C++ Feature: Specifying a Subarray with Pointer Arithmetic
636(2)
Mergesort
638(1)
The Merge Function
639(5)
Dynamic Memory Usage in Mergesort
644(1)
Mergesort---Analysis
644(2)
Mergesort for Files
646(1)
Quicksort
646(2)
The Partition Function
648(4)
Quicksort---Analysis
652(2)
Quicksort---Choosing a Good Pivot Element
654(1)
Self-Test Exercises for Section 13.2
654(1)
An O(n log n) Algorithm Using a Heap
655(10)
Heapsort
655(5)
Making the Heap
660(3)
Reheapification Downward
663(1)
Heapsort---Analysis
664(1)
Self-Test Exercises for Section 13.3
665(1)
Sorting with Library Functions and Random Acesss Iterators
665(8)
The Original C qsort Function
665(1)
The STL Sort Function
666(1)
Writing a Sort Function That Uses Iterators
667(1)
Chapter Summary
668(1)
Solutions to Self-Test Exercises
669(1)
Programming Projects
670(3)
Derived Classes and Inheritance
673(49)
Derived Classes
674(8)
How to Declare a Derived Class
676(1)
The Automatic Constructors of a Derived Class
677(1)
Using a Derived Class
678(2)
The Automatic Assignment Operator for a Derived Class
680(1)
The Automatic Destructor of a Derived Class
680(1)
Overriding Inherited Member Functions
681(1)
Programming Tip: Make the Overriding Function Call the Original
682(1)
Self-Test Exercises for Section 14.1
682(1)
Simulation of an Ecosystem
682(20)
Implementing Part of the Organism Object Hierarchy
683(1)
The Organism Class
683(3)
The Animal Class: A Derived Class with New Private Member Variables
686(1)
How to Provide a New Constructor for a Derived Class
686(2)
The Other Animal Member Functions
688(4)
Self-Test Exercises for Middle of Section 14.2
692(1)
The Herbivore Class
693(2)
The Pond Life Simulation Program
695(5)
Pondlife---Implementation Details
700(1)
Using the Pond Model
700(1)
Dynamic Memory Usage
701(1)
Self-Test Exercises for Section 14.2
702(1)
Virtual Member Functions and a Game Class
702(20)
Introduction to the Game Class
702(4)
Protected Members
706(1)
Virtual Member Functions
706(2)
Virtual Destructors
708(1)
The Protected Virtual Member Functions of the Game Class
708(1)
A Derived Class to Play Connect Four
709(1)
The Private Member Variables of the Connect Four Class
709(2)
The Connect Four Constructor and Restart Function
711(1)
Three Connect Four Functions That Deal with the Game's Status
711(1)
Three Connect Four Functions That Deal with Moves
712(1)
The Clone Function
713(1)
Writing Your Own Derived Games from the Game Class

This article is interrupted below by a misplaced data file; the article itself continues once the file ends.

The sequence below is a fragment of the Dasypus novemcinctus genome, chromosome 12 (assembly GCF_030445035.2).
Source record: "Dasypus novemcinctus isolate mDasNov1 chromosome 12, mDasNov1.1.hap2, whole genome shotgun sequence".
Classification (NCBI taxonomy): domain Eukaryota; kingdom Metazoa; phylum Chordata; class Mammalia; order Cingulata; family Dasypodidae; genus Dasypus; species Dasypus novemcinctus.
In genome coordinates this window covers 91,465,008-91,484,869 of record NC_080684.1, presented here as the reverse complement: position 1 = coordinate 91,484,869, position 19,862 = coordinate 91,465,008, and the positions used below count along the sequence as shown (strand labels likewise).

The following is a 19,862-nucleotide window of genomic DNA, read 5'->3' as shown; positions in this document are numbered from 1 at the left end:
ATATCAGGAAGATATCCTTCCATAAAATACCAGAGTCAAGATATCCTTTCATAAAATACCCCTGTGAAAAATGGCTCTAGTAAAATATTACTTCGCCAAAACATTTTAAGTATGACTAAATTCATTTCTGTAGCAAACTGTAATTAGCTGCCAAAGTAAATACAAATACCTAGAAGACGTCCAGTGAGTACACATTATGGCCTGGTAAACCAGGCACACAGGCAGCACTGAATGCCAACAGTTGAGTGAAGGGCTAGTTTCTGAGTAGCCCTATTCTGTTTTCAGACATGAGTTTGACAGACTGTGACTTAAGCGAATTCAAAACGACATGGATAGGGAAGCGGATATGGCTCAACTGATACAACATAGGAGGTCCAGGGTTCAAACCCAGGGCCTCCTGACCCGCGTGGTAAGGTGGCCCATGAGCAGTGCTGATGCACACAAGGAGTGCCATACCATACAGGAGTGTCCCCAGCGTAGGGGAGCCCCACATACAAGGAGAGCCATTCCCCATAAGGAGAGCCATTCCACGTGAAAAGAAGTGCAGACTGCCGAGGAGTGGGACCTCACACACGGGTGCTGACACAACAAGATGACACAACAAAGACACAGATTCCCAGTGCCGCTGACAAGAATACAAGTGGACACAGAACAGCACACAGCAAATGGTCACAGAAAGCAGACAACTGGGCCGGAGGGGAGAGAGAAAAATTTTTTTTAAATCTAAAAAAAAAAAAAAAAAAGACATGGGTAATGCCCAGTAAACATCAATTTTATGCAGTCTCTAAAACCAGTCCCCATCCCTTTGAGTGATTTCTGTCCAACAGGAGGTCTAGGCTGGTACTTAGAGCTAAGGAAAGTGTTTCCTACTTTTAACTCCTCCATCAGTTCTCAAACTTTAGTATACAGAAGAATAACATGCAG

714(1)
The Game Class's Play Algorithm with Minimax
714(2)
Self-Test Exercises for Section 14.3
716(2)
Chapter Summary
718(1)
Further Reading
718(1)
Solutions to Self-Test Exercises
718(3)
Programming Projects
721(1)
Graphs
722(87)
Graph Definitions
723(7)
Undirected Graphs
723(1)
Programming Example: Undirected State Graphs
724(3)
Directed Graphs
727(1)
More Graph Terminology
728(1)
Airline Routes Example
729(1)
Self-Test Exercises for Section 15.1
729(1)
Graph Implementations
730(13)
Representing Graphs with an Adjacency Matrix
730(1)
Using a Two-Dimensional Array to Store an Adjacency Matrix
731(1)
Representing Graphs with Edge Lists
731(1)
Representing Graphs with Edge Sets
732(1)
Which Representation Is Best?
733(1)
Programming Example: Labeled Graph Class
733(1)
Member Functions to Add Vertices and Edges
734(1)
Labeled Graph Class---Overloading the Subscript Operator
735(1)
A Const Version of the Subscript Operator
736(1)
Labeled Graph Class---Neighbors Function
737(1)
Labeled Graph Class---Implementation
737(1)
Self-Test Exercises for Section 15.2
738(5)
Graph Traversals
743(10)
Depth-First Search
744(3)
Breadth-First Search
747(2)
Depth-First Search---Implementation
749(2)
Breadth-First Search---Implementation
751(1)
Self-Test Exercises for Section 15.3
751(2)
Path Algorithms
753(18)
Determining Whether a Path Exists
753(1)
Graphs with Weighted Edges
754(1)
Shortest-Distance Algorithm
755(10)
Shortest-Path Algorithm
765(1)
Self-Test Exercises for Section 15.4
766(1)
Chapter Summary
767(1)
Solutions to Self-Test Exercises
767(1)
Programming Projects
768(3)
Appendixes
A. ASCII Character Set
771(1)
B. Further Big-O Notation
772(2)
C. Precedence of Operators
774(1)
D. Command Line Compiling and Linking
775(3)
E. Dealing with Older Compilers
778(2)
F. Input and Output in C++
780(8)
G. Selected Library Functions
788(3)
H. Brief Reference for the Standard Template Classes
791(8)
I. A Toolkit of Useful Functions
799(3)
J. Fundamental Style Guide
802(1)
K. Downloading the GNU Compiler and Software
803(1)
L. Exception Handling
804(5)
Index 809